As the COVID-19 pandemic continues to remain at the forefront of the nation’s focus, officials are strategizing how to safely manage wildfires as the pre-season kicks off in Northwest Montana.
While fire crews normally work in tight-knit groups during training and throughout the season, the U.S. Forest Service and other agencies are preparing for altered operations to comply with social-distancing guidelines and to prevent COVID-19’s spread.
“Wildland fire agencies will alter many of their typical preseason preparation and requirements to embrace best management practices … to reduce employee exposure to COVID-19 community spread,” Flathead National Forest Public Affairs Officer Lauren Alley said.
Flathead National Forest officials are planning in close coordination with state and local partners to safely operate this wildfire season, although those plans have not been officially established yet. Officials have discussed using “virtual training to the extent practicable,” Alley said.
Wildland firefighters often experience high-density living and working conditions, as well as a transient workforce, and officials worry that such environments will make it difficult to mitigate COVID-19’s spread if it’s introduced, according to the National Wildfire Coordinating Group (NWCG). Occupational hazards including smoke, heat, fungus, fatigue and physically demanding work could also increase the likelihood of disease transmission.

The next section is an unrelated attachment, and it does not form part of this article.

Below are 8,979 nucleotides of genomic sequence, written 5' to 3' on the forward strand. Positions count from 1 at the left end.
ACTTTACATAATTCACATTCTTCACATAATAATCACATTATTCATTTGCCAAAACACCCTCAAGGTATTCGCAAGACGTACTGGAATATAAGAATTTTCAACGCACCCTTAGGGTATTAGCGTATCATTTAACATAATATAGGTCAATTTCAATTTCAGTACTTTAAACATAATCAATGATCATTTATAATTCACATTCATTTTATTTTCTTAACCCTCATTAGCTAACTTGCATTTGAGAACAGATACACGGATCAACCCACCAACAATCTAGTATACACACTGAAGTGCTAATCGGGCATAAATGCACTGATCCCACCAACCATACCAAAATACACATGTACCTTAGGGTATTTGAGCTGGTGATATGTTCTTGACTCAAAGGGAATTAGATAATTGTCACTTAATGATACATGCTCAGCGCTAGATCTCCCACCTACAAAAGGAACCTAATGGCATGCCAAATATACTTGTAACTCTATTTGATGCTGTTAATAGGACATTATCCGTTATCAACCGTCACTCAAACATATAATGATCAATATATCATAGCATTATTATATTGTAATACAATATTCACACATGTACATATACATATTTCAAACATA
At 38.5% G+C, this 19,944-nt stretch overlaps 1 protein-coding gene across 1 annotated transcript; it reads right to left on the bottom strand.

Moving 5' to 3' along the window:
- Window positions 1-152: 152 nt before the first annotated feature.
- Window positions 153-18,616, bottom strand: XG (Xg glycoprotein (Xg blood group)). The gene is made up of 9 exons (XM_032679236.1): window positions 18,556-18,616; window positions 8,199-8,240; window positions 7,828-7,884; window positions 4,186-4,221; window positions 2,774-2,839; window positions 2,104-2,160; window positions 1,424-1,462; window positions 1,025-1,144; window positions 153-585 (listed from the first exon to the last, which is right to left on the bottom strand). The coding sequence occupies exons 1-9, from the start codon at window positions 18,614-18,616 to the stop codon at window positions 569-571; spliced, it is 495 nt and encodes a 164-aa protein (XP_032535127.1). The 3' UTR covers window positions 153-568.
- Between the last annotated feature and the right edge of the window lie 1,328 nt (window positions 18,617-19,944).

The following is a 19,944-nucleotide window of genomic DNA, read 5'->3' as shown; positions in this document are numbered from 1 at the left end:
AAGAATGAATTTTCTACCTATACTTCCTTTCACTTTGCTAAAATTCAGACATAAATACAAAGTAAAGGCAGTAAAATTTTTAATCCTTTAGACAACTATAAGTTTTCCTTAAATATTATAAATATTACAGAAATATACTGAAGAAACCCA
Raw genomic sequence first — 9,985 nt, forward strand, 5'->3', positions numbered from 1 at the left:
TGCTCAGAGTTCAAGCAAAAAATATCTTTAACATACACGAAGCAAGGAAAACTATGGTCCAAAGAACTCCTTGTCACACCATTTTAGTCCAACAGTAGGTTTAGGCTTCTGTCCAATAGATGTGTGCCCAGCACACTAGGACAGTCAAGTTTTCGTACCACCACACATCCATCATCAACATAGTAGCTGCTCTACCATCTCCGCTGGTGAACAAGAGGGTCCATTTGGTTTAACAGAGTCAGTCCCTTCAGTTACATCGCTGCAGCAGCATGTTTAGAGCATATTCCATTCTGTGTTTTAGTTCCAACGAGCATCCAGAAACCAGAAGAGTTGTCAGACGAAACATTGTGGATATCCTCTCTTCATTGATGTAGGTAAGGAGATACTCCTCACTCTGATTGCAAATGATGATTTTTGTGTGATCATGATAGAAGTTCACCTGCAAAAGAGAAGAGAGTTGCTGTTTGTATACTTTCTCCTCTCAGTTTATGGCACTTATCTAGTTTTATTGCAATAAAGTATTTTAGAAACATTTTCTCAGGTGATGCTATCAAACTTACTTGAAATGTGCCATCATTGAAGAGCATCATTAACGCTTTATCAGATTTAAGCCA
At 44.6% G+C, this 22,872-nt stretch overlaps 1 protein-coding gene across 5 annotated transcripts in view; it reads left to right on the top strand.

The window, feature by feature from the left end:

“Firefighting is all about teamwork and it’s all about working together,” said Ali Ulwelling, a spokesperson for the Montana Department of Natural Resources and Conservation.
The NWCG is offering general guidance, which includes recommendations from the Centers for Disease Control and Prevention (CDC).
Guidance includes pre-planning and control strategies with proper Personal Protective Equipment, taking preventative measures with sanitation practices, managing suspected and confirmed COVID-19 cases with isolation and quarantine measures and rapid intervention.
While local plans are still in the works, Alley says protocols will be integrated into the national Wildland Fire Response Plans, which will be available to Geographic Areas, Incident Management Teams and local units.
The U.S. Department of Interior and Department of Agriculture wildland fire agencies and state and local partners will use the Infectious Disease Guidelines for Wildland Fire Incident Management Team’s recommended guideline, Alley said.
“Wildfire season isn’t going to stop,” Big Mountain Fire Chief Ben DeVall said. “It’s going to be interesting.”
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